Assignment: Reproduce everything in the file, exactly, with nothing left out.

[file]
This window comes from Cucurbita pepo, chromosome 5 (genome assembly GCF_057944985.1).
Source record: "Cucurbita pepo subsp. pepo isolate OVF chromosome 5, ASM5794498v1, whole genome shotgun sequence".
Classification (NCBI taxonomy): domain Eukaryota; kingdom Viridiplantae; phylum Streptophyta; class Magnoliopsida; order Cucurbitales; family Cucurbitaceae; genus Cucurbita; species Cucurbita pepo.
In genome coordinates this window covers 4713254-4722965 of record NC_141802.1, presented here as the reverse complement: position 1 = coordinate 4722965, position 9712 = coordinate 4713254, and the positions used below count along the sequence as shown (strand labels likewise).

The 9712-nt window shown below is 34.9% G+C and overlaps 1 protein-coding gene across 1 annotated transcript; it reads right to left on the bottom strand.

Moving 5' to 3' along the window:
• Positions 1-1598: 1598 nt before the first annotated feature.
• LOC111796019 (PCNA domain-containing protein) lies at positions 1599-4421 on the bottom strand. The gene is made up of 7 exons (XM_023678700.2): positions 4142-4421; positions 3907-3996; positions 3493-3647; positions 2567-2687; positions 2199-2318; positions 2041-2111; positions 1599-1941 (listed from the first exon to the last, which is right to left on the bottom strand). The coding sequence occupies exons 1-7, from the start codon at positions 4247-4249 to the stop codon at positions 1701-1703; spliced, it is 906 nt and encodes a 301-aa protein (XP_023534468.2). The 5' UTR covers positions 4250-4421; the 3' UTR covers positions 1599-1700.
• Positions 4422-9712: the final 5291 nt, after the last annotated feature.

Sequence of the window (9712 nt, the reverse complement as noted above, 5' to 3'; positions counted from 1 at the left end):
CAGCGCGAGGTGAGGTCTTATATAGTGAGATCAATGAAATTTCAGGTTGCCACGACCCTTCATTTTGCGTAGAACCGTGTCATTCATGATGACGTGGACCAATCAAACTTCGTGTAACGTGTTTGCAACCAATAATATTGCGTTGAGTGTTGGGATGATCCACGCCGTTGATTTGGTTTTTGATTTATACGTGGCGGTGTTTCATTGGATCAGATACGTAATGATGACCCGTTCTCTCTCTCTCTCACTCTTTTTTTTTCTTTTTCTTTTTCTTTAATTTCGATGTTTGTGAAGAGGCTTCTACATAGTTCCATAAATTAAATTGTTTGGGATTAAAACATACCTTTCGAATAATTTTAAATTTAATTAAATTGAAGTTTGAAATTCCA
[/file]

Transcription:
This window comes from Cucurbita pepo, chromosome 5 (genome assembly GCF_057944985.1).
Source record: "Cucurbita pepo subsp. pepo isolate OVF chromosome 5, ASM5794498v1, whole genome shotgun sequence".
Classification (NCBI taxonomy): domain Eukaryota; kingdom Viridiplantae; phylum Streptophyta; class Magnoliopsida; order Cucurbitales; family Cucurbitaceae; genus Cucurbita; species Cucurbita pepo.
In genome coordinates this window covers 4713254-4722965 of record NC_141802.1, presented here as the reverse complement: position 1 = coordinate 4722965, position 9712 = coordinate 4713254, and the positions used below count along the sequence as shown (strand labels likewise).

The 9712-nt window shown below is 34.9% G+C and overlaps 1 protein-coding gene across 1 annotated transcript; it reads right to left on the bottom strand.

Moving 5' to 3' along the window:
• Positions 1-1598: 1598 nt before the first annotated feature.
• LOC111796019 (PCNA domain-containing protein) lies at positions 1599-4421 on the bottom strand. The gene is made up of 7 exons (XM_023678700.2): positions 4142-4421; positions 3907-3996; positions 3493-3647; positions 2567-2687; positions 2199-2318; positions 2041-2111; positions 1599-1941 (listed from the first exon to the last, which is right to left on the bottom strand). The coding sequence occupies exons 1-7, from the start codon at positions 4247-4249 to the stop codon at positions 1701-1703; spliced, it is 906 nt and encodes a 301-aa protein (XP_023534468.2). The 5' UTR covers positions 4250-4421; the 3' UTR covers positions 1599-1700.
• Positions 4422-9712: the final 5291 nt, after the last annotated feature.

Sequence of the window (9712 nt, the reverse complement as noted above, 5' to 3'; positions counted from 1 at the left end):
CAGCGCGAGGTGAGGTCTTATATAGTGAGATCAATGAAATTTCAGGTTGCCACGACCCTTCATTTTGCGTAGAACCGTGTCATTCATGATGACGTGGACCAATCAAACTTCGTGTAACGTGTTTGCAACCAATAATATTGCGTTGAGTGTTGGGATGATCCACGCCGTTGATTTGGTTTTTGATTTATACGTGGCGGTGTTTCATTGGATCAGATACGTAATGATGACCCGTTCTCTCTCTCTCTCACTCTTTTTTTTTCTTTTTCTTTTTCTTTAATTTCGATGTTTGTGAAGAGGCTTCTACATAGTTCCATAAATTAAATTGTTTGGGATTAAAACATACCTTTCGAATAATTTTAAATTTAATTAAATTGAAGTTTGAAATTCCA